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Conflict, capital and culture

In this book, George Legg provides a new interpretation of the Northern Irish Troubles. From internment to urban planning, the hunger strikes to post-conflict tourism, Legg asserts that concepts of capitalism have been consistently deployed to alleviate and exacerbate violence in the North. Through a detailed analysis of the cultural texts, Legg traces the affective energies produced by capitalism’s persistent attempt to resolve Northern Ireland’s ethnic-national divisions: a process he calls the politics of boredom. Such an approach warrants a reconceptualisation of boredom as much as cultural production. In close readings of Derek Mahon’s poetry, the photography of Willie Doherty and the female experience of incarceration, Legg argues that cultural texts can delineate a more democratic – less philosophical – conception of ennui. Critics of the Northern Irish Peace Process have begun to apprehend some of these tensions. But an analysis of the post-conflict condition cannot account for capitalism’s protracted and enervating impact in Northern Ireland. Consequently, Legg returns to the origins of the Troubles and uses influential theories of capital accumulation to examine how a politicised sense of boredom persists throughout, and after, the years of conflict. Like Left critique, Legg’s attention to the politics of boredom interrogates the depleted sense of humanity capitalism can create. What Legg’s approach proposes is as unsettling as it is radically new. By attending to Northern Ireland’s long-standing experience of ennui, this book ultimately isolates boredom as a source of optimism as well as a means of oppression.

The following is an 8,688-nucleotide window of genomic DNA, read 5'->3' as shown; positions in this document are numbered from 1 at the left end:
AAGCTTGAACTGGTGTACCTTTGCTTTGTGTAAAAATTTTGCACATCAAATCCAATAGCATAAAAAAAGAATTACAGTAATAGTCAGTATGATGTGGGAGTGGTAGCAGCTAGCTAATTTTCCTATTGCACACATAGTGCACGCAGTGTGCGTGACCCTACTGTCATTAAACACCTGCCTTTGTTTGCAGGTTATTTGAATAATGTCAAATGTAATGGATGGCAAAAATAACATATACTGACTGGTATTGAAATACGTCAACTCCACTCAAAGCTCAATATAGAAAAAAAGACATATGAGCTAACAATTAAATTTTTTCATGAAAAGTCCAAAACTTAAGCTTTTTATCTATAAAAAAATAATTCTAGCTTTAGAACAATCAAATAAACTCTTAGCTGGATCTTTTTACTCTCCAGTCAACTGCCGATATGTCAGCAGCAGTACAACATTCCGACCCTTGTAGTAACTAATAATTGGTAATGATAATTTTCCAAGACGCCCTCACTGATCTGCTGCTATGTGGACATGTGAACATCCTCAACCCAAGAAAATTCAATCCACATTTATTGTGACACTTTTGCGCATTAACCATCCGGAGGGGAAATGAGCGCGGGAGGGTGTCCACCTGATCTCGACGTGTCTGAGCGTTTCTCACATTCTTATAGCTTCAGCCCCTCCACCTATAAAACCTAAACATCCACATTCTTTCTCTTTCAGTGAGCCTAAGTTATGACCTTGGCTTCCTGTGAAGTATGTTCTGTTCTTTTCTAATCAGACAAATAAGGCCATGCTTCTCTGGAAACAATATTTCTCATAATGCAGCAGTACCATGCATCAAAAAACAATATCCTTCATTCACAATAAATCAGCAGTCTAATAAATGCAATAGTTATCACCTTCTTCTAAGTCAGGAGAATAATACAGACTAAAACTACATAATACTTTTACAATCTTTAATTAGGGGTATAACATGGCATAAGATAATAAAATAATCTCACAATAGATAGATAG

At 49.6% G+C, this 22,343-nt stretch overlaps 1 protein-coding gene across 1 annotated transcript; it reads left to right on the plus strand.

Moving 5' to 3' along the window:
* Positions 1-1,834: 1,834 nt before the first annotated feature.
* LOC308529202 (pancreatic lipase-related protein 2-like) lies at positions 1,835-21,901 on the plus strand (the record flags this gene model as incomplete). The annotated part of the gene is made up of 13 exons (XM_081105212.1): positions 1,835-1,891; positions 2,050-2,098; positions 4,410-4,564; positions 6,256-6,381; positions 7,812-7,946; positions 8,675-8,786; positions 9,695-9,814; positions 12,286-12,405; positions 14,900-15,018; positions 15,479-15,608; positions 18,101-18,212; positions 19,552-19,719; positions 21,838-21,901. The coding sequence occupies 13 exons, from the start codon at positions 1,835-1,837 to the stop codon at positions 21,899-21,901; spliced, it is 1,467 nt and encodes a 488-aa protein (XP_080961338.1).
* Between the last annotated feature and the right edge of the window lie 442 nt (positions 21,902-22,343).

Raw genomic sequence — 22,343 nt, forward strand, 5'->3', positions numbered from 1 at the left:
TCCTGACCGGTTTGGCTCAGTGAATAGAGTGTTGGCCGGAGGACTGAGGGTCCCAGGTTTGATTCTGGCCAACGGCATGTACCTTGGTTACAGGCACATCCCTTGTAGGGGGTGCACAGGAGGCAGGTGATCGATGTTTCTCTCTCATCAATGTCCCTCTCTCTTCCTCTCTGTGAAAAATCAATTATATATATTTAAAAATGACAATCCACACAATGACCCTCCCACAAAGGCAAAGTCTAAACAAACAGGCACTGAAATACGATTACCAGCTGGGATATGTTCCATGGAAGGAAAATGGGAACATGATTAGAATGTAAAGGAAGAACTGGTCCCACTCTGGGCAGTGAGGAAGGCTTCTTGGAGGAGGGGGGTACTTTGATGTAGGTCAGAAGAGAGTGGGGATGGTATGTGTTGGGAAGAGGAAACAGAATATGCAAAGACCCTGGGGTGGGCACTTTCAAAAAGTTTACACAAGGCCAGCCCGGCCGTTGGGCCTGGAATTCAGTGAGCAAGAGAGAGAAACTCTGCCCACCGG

A socio-cultural critique of the Celtic Tiger and its aftermath

This book examines the phenomenon of the rise and fall of the Irish Celtic Tiger from a cultural perspective. It looks at Ireland's regression from prosperity to austerity in terms of a society as opposed to just an economy. Using literary and cultural theory, it looks at how this period was influenced by, and in its turn influenced, areas such as religion, popular culture, politics, literature, photography, gastronomy, music, theatre, poetry and film. It seeks to provide some answers as to what exactly happened to Irish society in the past few decades of boom and bust. The socio-cultural rather than the purely economic lens it uses to critique the Celtic Tiger is useful because society and culture are inevitably influenced by what happens in the economic sphere. That said, all of the measures taken in the wake of the financial crash sought to find solutions to aid the ailing economy, and the social and cultural ramifications were shamefully neglected. The aim of this book therefore is to bring the ‘Real’ of the socio-cultural consequences of the Celtic Tiger out of the darkness and to initiate a debate that is, in some respects, equally important as the numerous economic analyses of recent times. The essays analyse how culture and society are mutually-informing discourses and how this synthesis may help us to more fully understand what happened in this period, and more importantly, why it happened.